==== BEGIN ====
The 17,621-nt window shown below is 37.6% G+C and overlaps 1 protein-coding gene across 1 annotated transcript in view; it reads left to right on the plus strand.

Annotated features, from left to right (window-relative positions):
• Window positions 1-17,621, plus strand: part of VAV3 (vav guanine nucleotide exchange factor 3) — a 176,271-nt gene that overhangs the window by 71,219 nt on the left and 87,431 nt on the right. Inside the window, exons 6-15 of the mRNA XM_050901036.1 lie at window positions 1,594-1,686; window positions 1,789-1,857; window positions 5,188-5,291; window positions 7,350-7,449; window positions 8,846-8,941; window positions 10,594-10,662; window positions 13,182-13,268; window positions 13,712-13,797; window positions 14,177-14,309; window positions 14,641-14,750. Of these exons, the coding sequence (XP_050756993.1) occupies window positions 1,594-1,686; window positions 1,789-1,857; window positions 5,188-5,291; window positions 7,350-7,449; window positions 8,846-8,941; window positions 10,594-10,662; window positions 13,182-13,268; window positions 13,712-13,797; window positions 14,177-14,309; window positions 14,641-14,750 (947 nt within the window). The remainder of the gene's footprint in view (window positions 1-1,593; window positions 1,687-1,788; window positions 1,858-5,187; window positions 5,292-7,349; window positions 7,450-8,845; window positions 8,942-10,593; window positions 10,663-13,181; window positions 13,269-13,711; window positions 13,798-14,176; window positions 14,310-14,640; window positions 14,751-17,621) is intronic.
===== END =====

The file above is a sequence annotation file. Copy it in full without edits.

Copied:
The 17,621-nt window shown below is 37.6% G+C and overlaps 1 protein-coding gene across 1 annotated transcript in view; it reads left to right on the plus strand.

Annotated features, from left to right (window-relative positions):
• Window positions 1-17,621, plus strand: part of VAV3 (vav guanine nucleotide exchange factor 3) — a 176,271-nt gene that overhangs the window by 71,219 nt on the left and 87,431 nt on the right. Inside the window, exons 6-15 of the mRNA XM_050901036.1 lie at window positions 1,594-1,686; window positions 1,789-1,857; window positions 5,188-5,291; window positions 7,350-7,449; window positions 8,846-8,941; window positions 10,594-10,662; window positions 13,182-13,268; window positions 13,712-13,797; window positions 14,177-14,309; window positions 14,641-14,750. Of these exons, the coding sequence (XP_050756993.1) occupies window positions 1,594-1,686; window positions 1,789-1,857; window positions 5,188-5,291; window positions 7,350-7,449; window positions 8,846-8,941; window positions 10,594-10,662; window positions 13,182-13,268; window positions 13,712-13,797; window positions 14,177-14,309; window positions 14,641-14,750 (947 nt within the window). The remainder of the gene's footprint in view (window positions 1-1,593; window positions 1,687-1,788; window positions 1,858-5,187; window positions 5,292-7,349; window positions 7,450-8,845; window positions 8,942-10,593; window positions 10,663-13,181; window positions 13,269-13,711; window positions 13,798-14,176; window positions 14,310-14,640; window positions 14,751-17,621) is intronic.